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Fire Suppression

Sprinkler Systems, when they're serviced, are often drained of water. When this happens, air replaces the water. When the sprinkler line is flooded again after servicing, the air gets compressed and often is not bled out of the system. This compressed air makes up air bubbles.
Sprinkler systems are long tanks. When water is drained out, they are full of air. When flooded with water again, the air usually does not have anywhere to go and just gets compressed, making the sprinkler system a long compressed air tank.
Douglas Krantz -- Fire Alarm Engineering Technician, Electronic Designer, Electronic Technician, Writer

Why Are There Waterflow Alarms When No Water is Flowing?

By Douglas Krantz

Between building trades, there's a natural line of demarcation. Sprinkler pipe fitters don't like working on a fire alarm system; they evacuate buildings. Fire alarm technicians don't like working on a sprinkler system; they make messes.

Building maintenance personnel don't always understand this line of demarcation, but when things go wrong, they do the best they can to figure out who to call.

False Waterflow Alarms

When the fire department arrives and the sprinkler system appears normal, but the fire alarm system keeps going into false waterflow alarms, it's natural to call the fire alarm company to fix whatever problems are causing the false alarms. At issue here, however, is that often times the cause of false waterflow alarms is really air bubbles trapped in the sprinkler pipes.

Air Entering the Sprinkler System

Any time the sprinkler system is drained by the sprinkler company for maintenance, air fills up the pipes in the sprinkler system. Once the maintenance is finished, water is let in back to fill the pipes. The air, which is trapped inside the pipe, gets compressed.

Whereas the air will slowly bleed out of the pipes through microscopic cracks, this bleeding can take months. In the meantime, the compressed air is a problem.

Conflict Between a Real Fire and Compressed Air

Normally, when a sprinkler head is heated by a fire, a link melts to allow water to spray out. At this point, water pushes past the flow switch.

When the city water pressure bumps higher (sometimes on a daily basis), and there's air bubbles in the pipes, water pushes past the flow switch to further compress trapped air.

Now, a flow switch cannot tell the difference between water flowing to a sprinkler head because of a fire, and water flowing to compress air bubbles. All it can tell is that water is flowing.

Conflict with the Air Bubbles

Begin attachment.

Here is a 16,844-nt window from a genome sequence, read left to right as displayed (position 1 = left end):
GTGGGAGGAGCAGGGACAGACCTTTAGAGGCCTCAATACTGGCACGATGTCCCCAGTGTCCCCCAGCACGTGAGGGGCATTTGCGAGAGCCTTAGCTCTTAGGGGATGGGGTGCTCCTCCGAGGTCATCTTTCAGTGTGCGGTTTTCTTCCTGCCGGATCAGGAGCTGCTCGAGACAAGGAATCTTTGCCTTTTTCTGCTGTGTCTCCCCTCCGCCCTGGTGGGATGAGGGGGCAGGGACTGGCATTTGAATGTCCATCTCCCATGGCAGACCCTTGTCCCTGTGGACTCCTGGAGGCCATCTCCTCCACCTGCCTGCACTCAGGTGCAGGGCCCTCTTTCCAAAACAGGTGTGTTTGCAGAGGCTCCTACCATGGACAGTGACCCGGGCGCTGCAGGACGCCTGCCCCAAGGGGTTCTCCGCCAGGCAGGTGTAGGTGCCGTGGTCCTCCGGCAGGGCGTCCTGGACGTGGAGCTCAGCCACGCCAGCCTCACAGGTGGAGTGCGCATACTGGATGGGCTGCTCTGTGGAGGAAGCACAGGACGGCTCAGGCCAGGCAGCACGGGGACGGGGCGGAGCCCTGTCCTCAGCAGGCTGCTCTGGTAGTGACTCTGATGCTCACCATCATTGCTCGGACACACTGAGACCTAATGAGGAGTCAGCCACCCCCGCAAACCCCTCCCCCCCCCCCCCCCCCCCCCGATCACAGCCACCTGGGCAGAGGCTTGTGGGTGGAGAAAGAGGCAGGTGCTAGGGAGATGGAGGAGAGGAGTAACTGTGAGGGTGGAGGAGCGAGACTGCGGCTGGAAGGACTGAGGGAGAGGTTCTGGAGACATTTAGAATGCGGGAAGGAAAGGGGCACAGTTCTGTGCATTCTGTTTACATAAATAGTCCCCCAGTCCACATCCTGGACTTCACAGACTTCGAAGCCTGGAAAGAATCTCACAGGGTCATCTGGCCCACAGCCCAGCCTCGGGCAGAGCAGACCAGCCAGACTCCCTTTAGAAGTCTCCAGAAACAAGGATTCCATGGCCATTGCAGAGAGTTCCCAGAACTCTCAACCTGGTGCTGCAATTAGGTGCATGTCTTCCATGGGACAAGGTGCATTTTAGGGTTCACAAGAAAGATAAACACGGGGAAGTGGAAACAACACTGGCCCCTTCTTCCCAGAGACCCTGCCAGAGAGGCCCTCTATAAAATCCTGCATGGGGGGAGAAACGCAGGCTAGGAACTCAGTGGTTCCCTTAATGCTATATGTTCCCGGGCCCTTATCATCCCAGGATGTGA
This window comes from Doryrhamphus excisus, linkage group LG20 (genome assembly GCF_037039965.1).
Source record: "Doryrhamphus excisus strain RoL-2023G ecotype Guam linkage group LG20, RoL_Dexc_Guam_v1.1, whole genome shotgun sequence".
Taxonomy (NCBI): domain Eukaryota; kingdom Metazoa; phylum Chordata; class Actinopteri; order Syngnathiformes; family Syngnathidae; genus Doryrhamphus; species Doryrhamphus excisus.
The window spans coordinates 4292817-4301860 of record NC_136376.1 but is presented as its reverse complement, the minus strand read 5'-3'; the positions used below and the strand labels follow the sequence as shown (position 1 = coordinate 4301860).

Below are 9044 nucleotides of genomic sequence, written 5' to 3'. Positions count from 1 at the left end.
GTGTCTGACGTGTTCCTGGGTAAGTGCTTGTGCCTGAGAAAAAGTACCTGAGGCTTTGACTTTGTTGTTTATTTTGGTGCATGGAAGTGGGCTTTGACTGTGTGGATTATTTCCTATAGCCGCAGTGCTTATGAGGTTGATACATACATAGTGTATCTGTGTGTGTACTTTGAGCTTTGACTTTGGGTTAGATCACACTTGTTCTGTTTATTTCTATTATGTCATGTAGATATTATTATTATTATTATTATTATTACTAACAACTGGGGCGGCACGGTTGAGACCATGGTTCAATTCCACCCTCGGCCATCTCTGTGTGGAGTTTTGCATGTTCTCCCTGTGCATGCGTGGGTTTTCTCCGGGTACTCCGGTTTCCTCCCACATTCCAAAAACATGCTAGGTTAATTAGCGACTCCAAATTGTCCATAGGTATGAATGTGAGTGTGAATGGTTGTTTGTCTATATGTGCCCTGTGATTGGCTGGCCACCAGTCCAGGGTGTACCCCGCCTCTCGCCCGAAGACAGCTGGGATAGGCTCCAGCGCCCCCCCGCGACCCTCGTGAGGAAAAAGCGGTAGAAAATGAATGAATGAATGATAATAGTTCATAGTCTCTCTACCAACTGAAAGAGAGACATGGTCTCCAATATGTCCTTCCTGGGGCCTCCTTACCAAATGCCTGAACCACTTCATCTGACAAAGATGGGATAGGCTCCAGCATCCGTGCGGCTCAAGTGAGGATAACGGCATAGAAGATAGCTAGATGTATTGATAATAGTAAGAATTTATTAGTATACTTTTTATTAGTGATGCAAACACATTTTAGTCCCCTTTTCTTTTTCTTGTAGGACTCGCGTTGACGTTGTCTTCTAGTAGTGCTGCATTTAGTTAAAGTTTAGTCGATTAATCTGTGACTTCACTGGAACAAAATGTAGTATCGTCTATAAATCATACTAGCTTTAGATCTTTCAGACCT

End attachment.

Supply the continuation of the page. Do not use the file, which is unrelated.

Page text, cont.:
This temporary waterflow problem with trapped air is recognized, and is partially dealt with. To prevent the switch from activating because of trapped air, there's a retarder (damper) to delay the switch action. This delay is often :45 seconds. But too much trapped air and this delay may not be long enough to prevent false alarms.

However, there's another consideration to delay length. Because fires spread fast, and the alarm needs to be sounded quickly, most fire marshals don't want this delay to be longer than :45 seconds.

When there's too much trapped air, this all becomes a false alarm conflict.

The Fire Alarm Technician Arrives on Site

When it's the fire alarm technician that's called first, on arrival full diligence is needed. Remember, the fire alarm technician has to give the building owners an effort because, after finishing, the fire alarm technician is still going to "hold-out-the-hand" for payment.

Was this
Yes   No

Ask about recent sprinkler maintenance history. If the system had been drained and refilled recently, that might lend a clue. But check out the fire alarm system anyway. Look for intermittent shorts, broken or loose switches, lose or broken connections, and fire alarm panel troubles.

Finally, if no fire alarm issues can be found, the best a fire alarm technician can do is explain the compressed air bubble troubles to the building's representative so the explanation can be passed on to the sprinkler company, and then leave.


Douglas Krantz

Describing How It Works

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Electrical Flow

On this website, most references to electrical flow are to the movement of electrons.

Here, electron movement is generally used because it is the electrons that are actually moving. To explain the effects of magnetic forces, the movement of electrons is best.

Conventional current flow, positive charges that appear to be moving in the circuit, will be specified when it is used. The positive electrical forces are not actually moving -- as the electrons are coming and going on an atom, the electrical forces are just loosing or gaining strength. The forces appear to be moving from one atom to the next, but the percieved movement is actually just a result of electron movement. This perceived movement is traveling at a consistent speed, usually around two-thirds the speed of light. To explain the effects of electrostatic forces, the movement of positive charges (conventional current) is best.

See the explanation on which way electricity flows at